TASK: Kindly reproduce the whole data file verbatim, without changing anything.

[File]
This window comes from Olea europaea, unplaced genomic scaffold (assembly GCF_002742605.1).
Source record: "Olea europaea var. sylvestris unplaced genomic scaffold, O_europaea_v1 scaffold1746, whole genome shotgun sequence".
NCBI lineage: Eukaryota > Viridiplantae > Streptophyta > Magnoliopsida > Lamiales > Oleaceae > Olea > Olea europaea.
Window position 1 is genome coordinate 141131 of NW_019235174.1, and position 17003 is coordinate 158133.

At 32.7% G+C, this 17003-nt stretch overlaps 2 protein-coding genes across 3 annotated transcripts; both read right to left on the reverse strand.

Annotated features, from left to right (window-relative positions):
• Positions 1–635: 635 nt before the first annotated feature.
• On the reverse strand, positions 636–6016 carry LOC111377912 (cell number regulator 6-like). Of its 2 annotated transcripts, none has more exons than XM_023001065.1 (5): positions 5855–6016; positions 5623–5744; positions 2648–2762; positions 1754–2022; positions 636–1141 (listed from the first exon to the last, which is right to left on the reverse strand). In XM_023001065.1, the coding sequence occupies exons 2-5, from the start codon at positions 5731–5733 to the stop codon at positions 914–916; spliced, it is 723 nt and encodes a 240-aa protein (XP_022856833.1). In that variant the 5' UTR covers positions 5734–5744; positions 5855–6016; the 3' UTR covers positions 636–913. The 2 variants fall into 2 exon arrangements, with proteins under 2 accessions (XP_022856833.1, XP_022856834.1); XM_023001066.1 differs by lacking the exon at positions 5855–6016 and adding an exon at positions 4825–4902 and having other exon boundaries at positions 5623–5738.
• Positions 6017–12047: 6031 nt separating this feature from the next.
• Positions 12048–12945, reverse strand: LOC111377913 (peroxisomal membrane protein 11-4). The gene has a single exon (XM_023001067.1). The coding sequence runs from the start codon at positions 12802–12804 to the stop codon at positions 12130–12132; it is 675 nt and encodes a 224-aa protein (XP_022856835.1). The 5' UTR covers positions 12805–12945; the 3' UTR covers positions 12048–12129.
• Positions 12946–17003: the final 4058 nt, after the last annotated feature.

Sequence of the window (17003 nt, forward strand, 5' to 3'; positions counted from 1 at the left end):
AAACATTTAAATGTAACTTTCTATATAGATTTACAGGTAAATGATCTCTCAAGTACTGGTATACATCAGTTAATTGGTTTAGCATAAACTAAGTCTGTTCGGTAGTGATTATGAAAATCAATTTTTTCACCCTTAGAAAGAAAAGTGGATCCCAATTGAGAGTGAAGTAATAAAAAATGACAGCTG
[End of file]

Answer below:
This window comes from Olea europaea, unplaced genomic scaffold (assembly GCF_002742605.1).
Source record: "Olea europaea var. sylvestris unplaced genomic scaffold, O_europaea_v1 scaffold1746, whole genome shotgun sequence".
NCBI lineage: Eukaryota > Viridiplantae > Streptophyta > Magnoliopsida > Lamiales > Oleaceae > Olea > Olea europaea.
Window position 1 is genome coordinate 141131 of NW_019235174.1, and position 17003 is coordinate 158133.

At 32.7% G+C, this 17003-nt stretch overlaps 2 protein-coding genes across 3 annotated transcripts; both read right to left on the reverse strand.

Annotated features, from left to right (window-relative positions):
• Positions 1–635: 635 nt before the first annotated feature.
• On the reverse strand, positions 636–6016 carry LOC111377912 (cell number regulator 6-like). Of its 2 annotated transcripts, none has more exons than XM_023001065.1 (5): positions 5855–6016; positions 5623–5744; positions 2648–2762; positions 1754–2022; positions 636–1141 (listed from the first exon to the last, which is right to left on the reverse strand). In XM_023001065.1, the coding sequence occupies exons 2-5, from the start codon at positions 5731–5733 to the stop codon at positions 914–916; spliced, it is 723 nt and encodes a 240-aa protein (XP_022856833.1). In that variant the 5' UTR covers positions 5734–5744; positions 5855–6016; the 3' UTR covers positions 636–913. The 2 variants fall into 2 exon arrangements, with proteins under 2 accessions (XP_022856833.1, XP_022856834.1); XM_023001066.1 differs by lacking the exon at positions 5855–6016 and adding an exon at positions 4825–4902 and having other exon boundaries at positions 5623–5738.
• Positions 6017–12047: 6031 nt separating this feature from the next.
• Positions 12048–12945, reverse strand: LOC111377913 (peroxisomal membrane protein 11-4). The gene has a single exon (XM_023001067.1). The coding sequence runs from the start codon at positions 12802–12804 to the stop codon at positions 12130–12132; it is 675 nt and encodes a 224-aa protein (XP_022856835.1). The 5' UTR covers positions 12805–12945; the 3' UTR covers positions 12048–12129.
• Positions 12946–17003: the final 4058 nt, after the last annotated feature.

Sequence of the window (17003 nt, forward strand, 5' to 3'; positions counted from 1 at the left end):
AAACATTTAAATGTAACTTTCTATATAGATTTACAGGTAAATGATCTCTCAAGTACTGGTATACATCAGTTAATTGGTTTAGCATAAACTAAGTCTGTTCGGTAGTGATTATGAAAATCAATTTTTTCACCCTTAGAAAGAAAAGTGGATCCCAATTGAGAGTGAAGTAATAAAAAATGACAGCTG